One & Done: Mario Andretti captures the 1967 Daytona 500, his lone NASCAR victory
In the world of sports, athletes often dedicate their entire lives to reaching the pinnacle of their profession, but for many, life at the top can be short-lived. Sometimes all a player gets to experience at the highest level is one minute on the court, one trip to the plate, one shot on goal or one checkered flag, but more often than not, that fleeting moment in the spotlight is a story all its own. This is One and Done, a FOX Sports series profiling athletes, their paths to success and the stories behind some of sports’ most ephemeral brushes with glory.
Shortly after Mario Andretti picked up the phone, I offered up a preemptive apology. "Forgive me if I ask anything too simplistic," I lamented before our interview started. "Stock cars are, admittedly, not my forte."
It was at that point that the racing legend stopped me, let out a laugh and offered up a confession of his own, calming my nerves with one simple statement: "Don’t worry," Andretti assured me last month, "they’re not mine, either."
Of course, you’d have never known that watching the 1967 Daytona 500, where Andretti topped 49 other drivers in his seventh NASCAR start to win the sport’s biggest race. But if Andretti says he’s not a stock car expert, then he’s not a stock car expert — which makes his unexpected win on that frigid Florida day that much more impressive.
"It’s almost bigger every year, quite honestly," said the Hall of Famer Andretti, who is the only driver to win the Indy 500, Daytona 500 and Formula One World Championship during a career that covered virtually every circuit in the sport. "You don’t see as much movement among drivers from discipline to discipline anymore.
"In the last few years, you’ve had some moving between Indianapolis and Charlotte for the 600 race and so forth, but in those days there was more movement, with A.J. Foyt, Parnelli Jones, Dan Gurney, Gordon Johncock — guys like that — going back and forth. But today you don’t see that, so it’s very unlikely that that’s going to happen again, that somebody from another discipline is going to come in and win.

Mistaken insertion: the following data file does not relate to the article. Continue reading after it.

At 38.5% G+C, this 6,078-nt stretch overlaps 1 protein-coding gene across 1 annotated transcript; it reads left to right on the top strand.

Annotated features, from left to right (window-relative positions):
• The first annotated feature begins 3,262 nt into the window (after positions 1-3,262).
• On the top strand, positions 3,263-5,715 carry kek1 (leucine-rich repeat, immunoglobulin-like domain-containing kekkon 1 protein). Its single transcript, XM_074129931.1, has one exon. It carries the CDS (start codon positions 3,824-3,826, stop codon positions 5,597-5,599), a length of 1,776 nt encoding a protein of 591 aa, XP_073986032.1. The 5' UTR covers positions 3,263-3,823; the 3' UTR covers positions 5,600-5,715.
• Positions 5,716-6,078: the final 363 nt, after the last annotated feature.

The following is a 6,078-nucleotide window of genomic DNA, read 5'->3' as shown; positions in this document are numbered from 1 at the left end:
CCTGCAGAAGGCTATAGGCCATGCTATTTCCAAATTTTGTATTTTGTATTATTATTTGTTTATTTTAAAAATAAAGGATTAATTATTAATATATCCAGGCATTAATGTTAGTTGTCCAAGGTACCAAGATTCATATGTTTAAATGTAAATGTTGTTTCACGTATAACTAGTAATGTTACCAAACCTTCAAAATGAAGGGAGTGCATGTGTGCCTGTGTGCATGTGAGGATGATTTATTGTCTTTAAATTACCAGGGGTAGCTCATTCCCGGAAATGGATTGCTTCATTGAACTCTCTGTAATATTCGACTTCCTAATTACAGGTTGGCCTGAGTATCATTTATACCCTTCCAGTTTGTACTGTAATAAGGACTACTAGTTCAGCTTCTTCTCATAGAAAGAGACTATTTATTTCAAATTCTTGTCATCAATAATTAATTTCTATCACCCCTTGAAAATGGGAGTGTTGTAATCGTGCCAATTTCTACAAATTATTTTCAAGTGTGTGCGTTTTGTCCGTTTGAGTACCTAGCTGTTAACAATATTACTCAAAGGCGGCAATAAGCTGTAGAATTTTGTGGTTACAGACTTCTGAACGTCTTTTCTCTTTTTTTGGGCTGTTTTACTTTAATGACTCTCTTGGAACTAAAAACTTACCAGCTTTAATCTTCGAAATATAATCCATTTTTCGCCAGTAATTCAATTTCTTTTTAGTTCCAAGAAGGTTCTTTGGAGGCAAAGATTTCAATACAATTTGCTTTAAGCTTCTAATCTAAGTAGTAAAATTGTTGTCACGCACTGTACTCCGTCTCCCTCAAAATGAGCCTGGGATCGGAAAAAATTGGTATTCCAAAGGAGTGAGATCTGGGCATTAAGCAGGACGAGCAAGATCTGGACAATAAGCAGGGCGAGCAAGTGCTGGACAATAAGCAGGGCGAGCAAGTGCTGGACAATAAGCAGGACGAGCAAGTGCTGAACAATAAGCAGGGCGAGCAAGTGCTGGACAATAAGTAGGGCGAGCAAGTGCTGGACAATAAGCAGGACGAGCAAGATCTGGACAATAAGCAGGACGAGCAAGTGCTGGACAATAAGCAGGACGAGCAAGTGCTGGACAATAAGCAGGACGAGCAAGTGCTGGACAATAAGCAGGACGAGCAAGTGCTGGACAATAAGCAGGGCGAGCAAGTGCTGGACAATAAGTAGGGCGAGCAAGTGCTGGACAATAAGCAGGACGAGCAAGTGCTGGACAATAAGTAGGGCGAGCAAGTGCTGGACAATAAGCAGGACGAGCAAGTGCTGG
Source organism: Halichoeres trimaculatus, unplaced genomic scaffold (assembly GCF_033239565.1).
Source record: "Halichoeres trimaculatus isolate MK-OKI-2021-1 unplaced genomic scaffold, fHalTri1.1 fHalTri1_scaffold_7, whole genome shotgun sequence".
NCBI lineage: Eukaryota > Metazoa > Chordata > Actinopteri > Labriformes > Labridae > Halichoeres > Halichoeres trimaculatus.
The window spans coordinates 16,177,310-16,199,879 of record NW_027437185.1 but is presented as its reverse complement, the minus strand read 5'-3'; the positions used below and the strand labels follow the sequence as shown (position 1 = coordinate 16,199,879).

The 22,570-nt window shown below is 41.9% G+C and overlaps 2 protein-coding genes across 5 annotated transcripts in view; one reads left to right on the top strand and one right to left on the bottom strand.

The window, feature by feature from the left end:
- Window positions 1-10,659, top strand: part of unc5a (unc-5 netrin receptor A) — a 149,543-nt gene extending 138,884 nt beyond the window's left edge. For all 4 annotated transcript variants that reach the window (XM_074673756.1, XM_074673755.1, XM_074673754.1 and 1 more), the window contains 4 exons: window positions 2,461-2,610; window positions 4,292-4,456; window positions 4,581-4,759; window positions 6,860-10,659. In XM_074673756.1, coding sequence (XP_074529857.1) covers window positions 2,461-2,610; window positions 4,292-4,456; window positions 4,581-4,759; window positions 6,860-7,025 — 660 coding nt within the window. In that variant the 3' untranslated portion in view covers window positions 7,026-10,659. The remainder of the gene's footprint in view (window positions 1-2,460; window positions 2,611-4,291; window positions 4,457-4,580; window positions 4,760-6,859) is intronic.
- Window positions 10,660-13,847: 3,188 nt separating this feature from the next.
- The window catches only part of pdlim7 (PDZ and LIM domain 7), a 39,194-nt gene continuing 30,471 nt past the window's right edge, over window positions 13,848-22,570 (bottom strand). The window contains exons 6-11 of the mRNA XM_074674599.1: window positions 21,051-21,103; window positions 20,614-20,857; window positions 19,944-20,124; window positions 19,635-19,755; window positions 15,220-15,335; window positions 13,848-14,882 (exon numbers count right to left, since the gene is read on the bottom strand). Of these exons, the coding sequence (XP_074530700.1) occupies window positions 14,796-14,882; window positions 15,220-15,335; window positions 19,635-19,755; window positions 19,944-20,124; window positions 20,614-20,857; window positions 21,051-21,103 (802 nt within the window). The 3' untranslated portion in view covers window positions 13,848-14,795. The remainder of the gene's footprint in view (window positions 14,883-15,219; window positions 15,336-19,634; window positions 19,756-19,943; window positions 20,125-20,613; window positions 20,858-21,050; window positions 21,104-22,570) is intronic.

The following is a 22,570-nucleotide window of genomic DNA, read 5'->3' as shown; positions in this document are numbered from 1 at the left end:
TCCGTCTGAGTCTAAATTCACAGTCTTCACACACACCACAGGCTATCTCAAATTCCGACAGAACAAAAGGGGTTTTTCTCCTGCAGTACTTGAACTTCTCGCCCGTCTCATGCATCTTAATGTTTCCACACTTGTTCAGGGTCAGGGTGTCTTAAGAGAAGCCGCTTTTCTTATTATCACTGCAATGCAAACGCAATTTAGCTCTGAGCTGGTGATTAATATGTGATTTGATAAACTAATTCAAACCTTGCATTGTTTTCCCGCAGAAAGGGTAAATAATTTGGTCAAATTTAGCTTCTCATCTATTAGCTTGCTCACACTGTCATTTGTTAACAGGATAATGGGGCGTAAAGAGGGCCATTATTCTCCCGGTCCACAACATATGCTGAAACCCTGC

"So I look back, and that is one of the very special moments of my career, for sure."
So I look back and that is one of the very special moments of my career, for sure.
Over the course of his epic career, Andretti made 14 starts on the NASCAR circuit and finished only four of them with a running car — one of which was his qualifying race two days before his 500 win. So to say his victory at Daytona was astonishing would be an understatement.
Still, Andretti, who was two days shy of his 27th birthday when he took the checkered flag, was placed on Ford Racing’s top factory team, Holman Moody, alongside Fred Lorenzen, one of the most dominant drivers of the golden era of NASCAR racing. And when he showed up at the track, Andretti did so with the expectation that he would win, even if his equipment wasn’t up to the standard he expected.
"It started out as a not-so-good situation in practice, in qualifying, and they were not giving me really good engines," said Andretti, who finished sixth in his qualifier, which at the time counted for points in the Grand National standings.
"Apparently, they had to figure, ‘Well, he’s here, he’s going to have some fun,’ and they didn’t take me very seriously. But I started to find out from other drivers and so forth — asking questions about what I should be pulling with the gear that I had, and I was at least 400 revs short — so I started complaining. I went over the team’s head and went to some individuals in Detroit and finally I got a decent engine, after I qualified."
Even with an improved engine, Andretti had to modify his approach to make his car work for him. He had his team keep the car as loose as possible, which led to plenty of sliding in the corners. Andretti often rode close to the wall because he didn’t want to be passed on the outside, and because he was running with a shallower spoiler than most drivers, it was important for him to stay at or near the front of the pack, as drafting wasn’t really an option.